Frida Kahlo Way Quick-Build Project Gets More Stakeholder Input

Some residents questioned if the cost of dozens of parking spots is too high for bike lanes, new crosswalks and bus boarding islands.

Three people outside of City College of San Francisco, two with signs.
People concerned by the San Francisco Municipal Transportation Agency's project for Frida Kahlo Way carried handmade signs laying out their concerns on Tuesday. | Anne Marie Kristoff/Ingleside Light

The San Francisco Municipal Transportation Agency hosted an open house at City College of San Francisco Tuesday afternoon to share information and collect feedback for its Frida Kahlo Quick-Build Project

The open house was held outside of the college’s Multi-Use Building under a canopy, opponents of the proposal brought handmade signs casting doubts on the project. One read, “If it ain’t broke don’t quick fix it!”

The project aims to improve safety for pedestrians and bicyclists traveling along Frida Kahlo Way — formerly Phelan Avenue — and Judson Avenue west of Foerster Avenue, according to the transportation agency’s plans. Proposed improvements include crosswalk upgrades, curb changes, two-way protected bike lanes, boarding islands for the 43 Masonic bus and the removal of bus stops.

Quick-build projects are temporary, meant to be put in place for one to two years, as a way to test and refine street improvements.

“We're trying to improve connectivity for people using alternative modes so that they're not so reliant on their cars and so that the stress of the reduction in parking demand due to all the changes in the area isn't felt quite so greatly,” said Elliot Goldrich, the project’s manager.

People gathered under a canopy
San Francisco Municipal Transportation Agency officials speak with members of the public about the Frida Kahlo Way Quick-Build Project. | Anne Marie Kristoff/Ingleside Light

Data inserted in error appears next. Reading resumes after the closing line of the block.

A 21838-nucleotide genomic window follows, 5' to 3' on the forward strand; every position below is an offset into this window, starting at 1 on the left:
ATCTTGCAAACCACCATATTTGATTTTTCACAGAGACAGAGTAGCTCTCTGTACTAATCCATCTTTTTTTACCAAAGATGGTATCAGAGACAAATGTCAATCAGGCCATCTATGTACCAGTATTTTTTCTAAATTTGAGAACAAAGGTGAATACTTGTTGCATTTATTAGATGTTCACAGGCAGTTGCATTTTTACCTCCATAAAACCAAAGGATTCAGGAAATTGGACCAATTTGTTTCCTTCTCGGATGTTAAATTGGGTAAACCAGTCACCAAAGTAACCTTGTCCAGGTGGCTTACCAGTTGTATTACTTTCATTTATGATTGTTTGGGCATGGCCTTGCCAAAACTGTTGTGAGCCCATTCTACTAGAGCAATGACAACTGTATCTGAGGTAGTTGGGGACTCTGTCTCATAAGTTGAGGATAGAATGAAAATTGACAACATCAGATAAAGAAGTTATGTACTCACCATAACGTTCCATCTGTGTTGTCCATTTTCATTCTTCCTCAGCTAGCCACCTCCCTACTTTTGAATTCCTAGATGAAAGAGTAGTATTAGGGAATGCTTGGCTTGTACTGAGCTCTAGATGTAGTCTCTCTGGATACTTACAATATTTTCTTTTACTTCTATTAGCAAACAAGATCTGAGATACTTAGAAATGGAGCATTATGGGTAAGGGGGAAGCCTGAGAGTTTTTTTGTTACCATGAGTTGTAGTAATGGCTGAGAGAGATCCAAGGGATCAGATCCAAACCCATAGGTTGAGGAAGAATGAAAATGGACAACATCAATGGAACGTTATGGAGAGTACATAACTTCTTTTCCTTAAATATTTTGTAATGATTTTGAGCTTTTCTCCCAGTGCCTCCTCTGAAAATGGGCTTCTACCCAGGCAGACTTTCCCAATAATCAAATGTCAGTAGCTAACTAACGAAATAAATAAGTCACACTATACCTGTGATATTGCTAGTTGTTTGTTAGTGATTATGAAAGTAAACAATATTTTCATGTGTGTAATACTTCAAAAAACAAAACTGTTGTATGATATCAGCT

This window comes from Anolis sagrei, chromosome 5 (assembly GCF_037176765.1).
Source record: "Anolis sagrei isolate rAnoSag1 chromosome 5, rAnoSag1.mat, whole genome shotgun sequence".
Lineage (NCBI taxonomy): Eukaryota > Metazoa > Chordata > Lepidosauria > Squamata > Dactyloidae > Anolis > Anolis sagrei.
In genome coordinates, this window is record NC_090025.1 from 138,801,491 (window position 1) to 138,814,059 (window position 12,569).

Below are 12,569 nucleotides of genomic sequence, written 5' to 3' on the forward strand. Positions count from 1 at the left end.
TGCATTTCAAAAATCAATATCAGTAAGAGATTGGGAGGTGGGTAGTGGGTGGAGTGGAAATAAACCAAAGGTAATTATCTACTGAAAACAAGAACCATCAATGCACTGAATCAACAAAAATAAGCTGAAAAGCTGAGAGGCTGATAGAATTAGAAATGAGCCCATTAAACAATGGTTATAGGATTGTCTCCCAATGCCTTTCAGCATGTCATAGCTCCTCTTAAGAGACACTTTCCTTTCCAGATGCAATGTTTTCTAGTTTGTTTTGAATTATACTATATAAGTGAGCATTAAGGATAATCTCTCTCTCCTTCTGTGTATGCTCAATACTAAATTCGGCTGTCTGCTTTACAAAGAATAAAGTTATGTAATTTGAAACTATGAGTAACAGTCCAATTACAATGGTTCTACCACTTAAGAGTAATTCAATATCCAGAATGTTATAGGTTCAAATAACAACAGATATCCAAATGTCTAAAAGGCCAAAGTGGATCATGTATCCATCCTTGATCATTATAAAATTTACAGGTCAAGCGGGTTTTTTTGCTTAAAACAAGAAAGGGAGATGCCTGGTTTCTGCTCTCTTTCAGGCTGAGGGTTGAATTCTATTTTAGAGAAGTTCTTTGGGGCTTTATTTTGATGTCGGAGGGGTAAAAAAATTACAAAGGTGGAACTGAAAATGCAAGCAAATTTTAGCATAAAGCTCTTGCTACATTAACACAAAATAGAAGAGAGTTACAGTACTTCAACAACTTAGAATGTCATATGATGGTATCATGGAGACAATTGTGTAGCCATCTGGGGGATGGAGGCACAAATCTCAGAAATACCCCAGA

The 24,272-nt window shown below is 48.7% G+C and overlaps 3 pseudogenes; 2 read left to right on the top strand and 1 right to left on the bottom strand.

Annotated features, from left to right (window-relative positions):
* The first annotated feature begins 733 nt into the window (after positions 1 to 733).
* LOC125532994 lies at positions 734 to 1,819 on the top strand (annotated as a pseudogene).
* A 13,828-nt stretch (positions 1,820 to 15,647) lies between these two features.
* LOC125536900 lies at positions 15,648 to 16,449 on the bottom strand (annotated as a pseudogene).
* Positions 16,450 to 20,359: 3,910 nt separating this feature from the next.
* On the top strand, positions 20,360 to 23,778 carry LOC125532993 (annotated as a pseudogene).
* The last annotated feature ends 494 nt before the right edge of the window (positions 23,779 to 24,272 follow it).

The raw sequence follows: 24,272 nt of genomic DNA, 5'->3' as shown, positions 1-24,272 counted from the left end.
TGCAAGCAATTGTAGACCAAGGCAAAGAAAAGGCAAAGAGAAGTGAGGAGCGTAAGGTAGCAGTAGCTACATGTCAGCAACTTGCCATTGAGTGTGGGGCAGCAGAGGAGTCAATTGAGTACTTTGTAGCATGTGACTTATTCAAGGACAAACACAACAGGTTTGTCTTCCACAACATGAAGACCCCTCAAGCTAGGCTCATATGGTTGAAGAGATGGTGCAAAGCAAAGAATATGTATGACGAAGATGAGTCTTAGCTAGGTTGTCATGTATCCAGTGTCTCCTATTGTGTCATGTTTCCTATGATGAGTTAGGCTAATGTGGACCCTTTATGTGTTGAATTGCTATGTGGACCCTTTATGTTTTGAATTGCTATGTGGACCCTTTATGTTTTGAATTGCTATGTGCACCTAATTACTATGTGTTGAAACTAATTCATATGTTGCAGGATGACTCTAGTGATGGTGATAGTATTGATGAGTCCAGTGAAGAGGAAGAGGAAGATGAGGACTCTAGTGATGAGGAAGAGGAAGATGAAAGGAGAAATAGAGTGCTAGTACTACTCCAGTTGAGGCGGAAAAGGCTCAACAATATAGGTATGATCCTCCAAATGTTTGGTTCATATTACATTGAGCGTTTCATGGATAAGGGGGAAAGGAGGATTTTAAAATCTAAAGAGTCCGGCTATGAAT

All of the proposed improvements come at a cost of dozens of parking spaces, which several community members expressed concern over.

“I am very concerned about the decline in enrollment here at City College and making it harder for the students to get here and find a place to park, it just doesn't seem to be a very good thing for the college,” said Rita Brown, who lives nearby on Judson Avenue.

Gabriel Ho, a traffic engineer, said that they are trying to increase capacity of the street while also improving accessibility to the college, which has two buildings under construction and a third on the way, and the 1,100 homes set to be built on the Balboa Reservoir.

“We have a complex ecosystem here where people are choosing to walk [and] take transit,” Ho said. “Some people choose to bike, many people choose to drive. Based on the City College’s own statistics, the vast majority of students do not drive to campus. They’re taking transit or walking or biking.”

Three signs rest in a gutter
Signs brought to the Frida Kahlo Way Quick-Build project open house meeting on Tuesday. | Anne Marie Kristoff/Ingleside Light

Other concerns that arose focused on the two-way bike lane and its potential to create more congestion on Frida Kahlo Way.

“I think it needs to go back to the drawing board,” said Fred Muhlheim, a City College student. “The SFMTA has not been in ongoing contact with the community and, as the bike lane on Valencia Street has hurt merchants dramatically, this project would dramatically hurt students' access to safety.”

For Judson Avenue resident Brian Garcia, this two-way bike lane doesn’t make sense because there is a lack of bike traffic.

“I don't quite understand the necessity for putting a bike lane in when there's really not a whole lot of bike usage that goes north-south of traffic,” Garcia said. “Plus we have a fire station there. Then things are going to get clogged up here. That's always been kind of a concern there.”

Not all feedback was negative. City College sophomore Jay Langdon supported the proposal.

Two visitors look at plans for the Frida Kahlo Quick-Build Project.
Plans for the Frida Kahlo Way Quick-Build Project were shared with the public at an open house held at City College of San Francisco. | Anne Marie Kristoff/Ingleside Light

“Now that I know what it’s actually going to do, it seems cool,” Lagdon said.

The project is expected to get approval from the transportation agency’s board of directors soon and then be completed by summer.

Despite the reassurances, concerns lingered.

“I'm just afraid it's going to be more of so much of what has happened with planning here where we end up with the same bad plan that we would have but it's two or three or four years delayed because they're going to go through the process of getting community input, in this case input from the college but it's really not going to change anything,” Brown said.

Correction: This article has been updated to correct a spelling error.

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